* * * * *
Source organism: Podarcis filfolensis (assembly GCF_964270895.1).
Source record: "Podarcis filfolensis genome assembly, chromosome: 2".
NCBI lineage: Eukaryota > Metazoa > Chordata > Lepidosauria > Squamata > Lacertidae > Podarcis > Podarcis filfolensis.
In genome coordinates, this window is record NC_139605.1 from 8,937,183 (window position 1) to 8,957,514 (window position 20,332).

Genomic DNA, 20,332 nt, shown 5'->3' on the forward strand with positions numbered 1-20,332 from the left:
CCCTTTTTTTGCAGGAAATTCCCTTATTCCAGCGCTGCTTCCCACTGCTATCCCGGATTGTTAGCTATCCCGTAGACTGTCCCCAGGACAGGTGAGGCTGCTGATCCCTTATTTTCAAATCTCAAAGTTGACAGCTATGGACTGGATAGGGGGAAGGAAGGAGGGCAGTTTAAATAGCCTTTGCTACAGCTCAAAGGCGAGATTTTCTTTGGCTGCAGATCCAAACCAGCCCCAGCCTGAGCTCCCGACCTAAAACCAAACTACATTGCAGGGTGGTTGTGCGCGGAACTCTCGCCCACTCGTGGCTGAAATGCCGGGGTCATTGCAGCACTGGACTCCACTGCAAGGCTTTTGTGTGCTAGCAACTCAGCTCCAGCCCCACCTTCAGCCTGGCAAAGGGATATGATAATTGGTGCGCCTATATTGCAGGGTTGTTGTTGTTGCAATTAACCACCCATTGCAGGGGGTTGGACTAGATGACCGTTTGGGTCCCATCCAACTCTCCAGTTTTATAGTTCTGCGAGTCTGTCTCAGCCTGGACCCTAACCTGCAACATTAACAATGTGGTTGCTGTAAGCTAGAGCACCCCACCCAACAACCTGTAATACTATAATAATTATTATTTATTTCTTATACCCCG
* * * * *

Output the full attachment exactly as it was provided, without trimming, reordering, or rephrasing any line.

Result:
Source organism: Podarcis filfolensis (assembly GCF_964270895.1).
Source record: "Podarcis filfolensis genome assembly, chromosome: 2".
NCBI lineage: Eukaryota > Metazoa > Chordata > Lepidosauria > Squamata > Lacertidae > Podarcis > Podarcis filfolensis.
In genome coordinates, this window is record NC_139605.1 from 8,937,183 (window position 1) to 8,957,514 (window position 20,332).

Genomic DNA, 20,332 nt, shown 5'->3' on the forward strand with positions numbered 1-20,332 from the left:
CCCTTTTTTTGCAGGAAATTCCCTTATTCCAGCGCTGCTTCCCACTGCTATCCCGGATTGTTAGCTATCCCGTAGACTGTCCCCAGGACAGGTGAGGCTGCTGATCCCTTATTTTCAAATCTCAAAGTTGACAGCTATGGACTGGATAGGGGGAAGGAAGGAGGGCAGTTTAAATAGCCTTTGCTACAGCTCAAAGGCGAGATTTTCTTTGGCTGCAGATCCAAACCAGCCCCAGCCTGAGCTCCCGACCTAAAACCAAACTACATTGCAGGGTGGTTGTGCGCGGAACTCTCGCCCACTCGTGGCTGAAATGCCGGGGTCATTGCAGCACTGGACTCCACTGCAAGGCTTTTGTGTGCTAGCAACTCAGCTCCAGCCCCACCTTCAGCCTGGCAAAGGGATATGATAATTGGTGCGCCTATATTGCAGGGTTGTTGTTGTTGCAATTAACCACCCATTGCAGGGGGTTGGACTAGATGACCGTTTGGGTCCCATCCAACTCTCCAGTTTTATAGTTCTGCGAGTCTGTCTCAGCCTGGACCCTAACCTGCAACATTAACAATGTGGTTGCTGTAAGCTAGAGCACCCCACCCAACAACCTGTAATACTATAATAATTATTATTTATTTCTTATACCCCG